In answer to the question of whether it was mentioned specifically that the business was sealed because he is a Baha’i, he said: “They did not specifically mention being Baha’i, nor were there any warrants or notices in writing. Over the past two weeks, many eyeglass shops, auto parts and installation and decorative items stores in Karaj whose owners are Baha’i have been closed for no apparent reason. Legally, a business can be shut down due to low sales, overcharging, selling contraband or ethical issues in the workplace, but we did not have any of these issues; otherwise they would have presented us with a report related to those issues, on which basis a punishment would then be determined.”

This Baha’i resident said: “I have a valid license, have always paid my taxes every year and have fulfilled all obligations to the trade union.” He continued: “When I ask them what illegal act caused my workshop to be closed down, I receive no answer. In a matter of two weeks, tens of Baha’i businesses in Karaj, various cities in Mazandaran Province, Shiraz and Isfahan have been shut down for no apparent reason. I think there is no reason except our religion. Because of our Baha’i religion our business and livelihood has been taken away.”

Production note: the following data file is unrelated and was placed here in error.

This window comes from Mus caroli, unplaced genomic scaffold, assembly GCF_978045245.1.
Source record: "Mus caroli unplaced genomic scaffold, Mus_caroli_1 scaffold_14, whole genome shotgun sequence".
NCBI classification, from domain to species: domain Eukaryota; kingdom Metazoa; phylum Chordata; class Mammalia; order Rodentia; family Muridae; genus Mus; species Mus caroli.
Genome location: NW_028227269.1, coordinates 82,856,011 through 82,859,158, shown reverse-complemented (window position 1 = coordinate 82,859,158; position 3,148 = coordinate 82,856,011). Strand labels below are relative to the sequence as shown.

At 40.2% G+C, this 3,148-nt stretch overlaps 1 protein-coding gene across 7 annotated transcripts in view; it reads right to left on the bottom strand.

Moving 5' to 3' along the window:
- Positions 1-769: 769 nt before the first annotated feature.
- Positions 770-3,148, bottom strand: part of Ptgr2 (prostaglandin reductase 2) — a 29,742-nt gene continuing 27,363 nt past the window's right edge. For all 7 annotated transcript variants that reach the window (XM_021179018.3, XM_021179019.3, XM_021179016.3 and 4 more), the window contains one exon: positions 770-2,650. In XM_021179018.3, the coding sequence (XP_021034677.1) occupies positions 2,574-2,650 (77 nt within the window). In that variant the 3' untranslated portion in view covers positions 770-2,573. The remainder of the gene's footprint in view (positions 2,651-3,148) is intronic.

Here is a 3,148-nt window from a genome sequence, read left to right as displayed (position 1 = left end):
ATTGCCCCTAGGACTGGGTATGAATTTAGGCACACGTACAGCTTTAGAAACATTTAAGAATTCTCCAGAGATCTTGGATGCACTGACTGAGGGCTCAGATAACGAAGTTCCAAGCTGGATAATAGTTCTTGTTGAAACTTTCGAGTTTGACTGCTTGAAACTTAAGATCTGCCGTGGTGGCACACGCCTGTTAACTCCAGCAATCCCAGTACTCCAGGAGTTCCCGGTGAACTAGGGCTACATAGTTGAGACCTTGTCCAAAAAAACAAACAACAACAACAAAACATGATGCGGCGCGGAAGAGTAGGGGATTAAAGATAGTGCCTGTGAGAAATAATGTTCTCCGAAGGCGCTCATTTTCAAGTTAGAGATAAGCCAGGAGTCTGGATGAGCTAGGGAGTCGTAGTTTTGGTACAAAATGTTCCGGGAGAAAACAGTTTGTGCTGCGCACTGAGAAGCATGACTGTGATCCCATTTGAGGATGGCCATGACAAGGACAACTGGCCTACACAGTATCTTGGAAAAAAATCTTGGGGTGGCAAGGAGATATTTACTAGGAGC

Regarding whether he has previously faced issues due to his belief in the Baha’i Faith, he said: “Eight years ago we wanted to register an automotive spare parts store, but the Law Enforcement of the Office of Public Property gave us a very hard time, and we were finally told specifically that we were not allowed to work or get a permit because we are Baha’i. However, finally we were able to get a license. Afterwards, on many occasions several officers of the Office of Public Property would come to our workplace and search the business and ask many questions.”

The Baha’i International Community office in Geneva, Switzerland, also announced in a statement on 7 November that “Over one hundred Baha’i-owned businesses in cities across Iran have been sealed.” The Baha’i International Community said in its statement that these Baha’i businesses “were sealed by Iranian authorities, after they were temporarily closed to observe Baha’i holy days on 1 and 2 November” of this year (2016).

Regarding the widespread closure of Baha’i businesses, Ms. Bani Dugal, Principal Representative of the Baha’i International Community at the United Nations, said: “The sealing of so many businesses demonstrates the emptiness of assurances by the Iranian government that the Baha’i community is not discriminated against.” Ms. Dugal added: “We call upon the international community to denounce these unjust actions, and exhort the Iranian government to take immediate, visible, and substantive measures to reverse the situation.”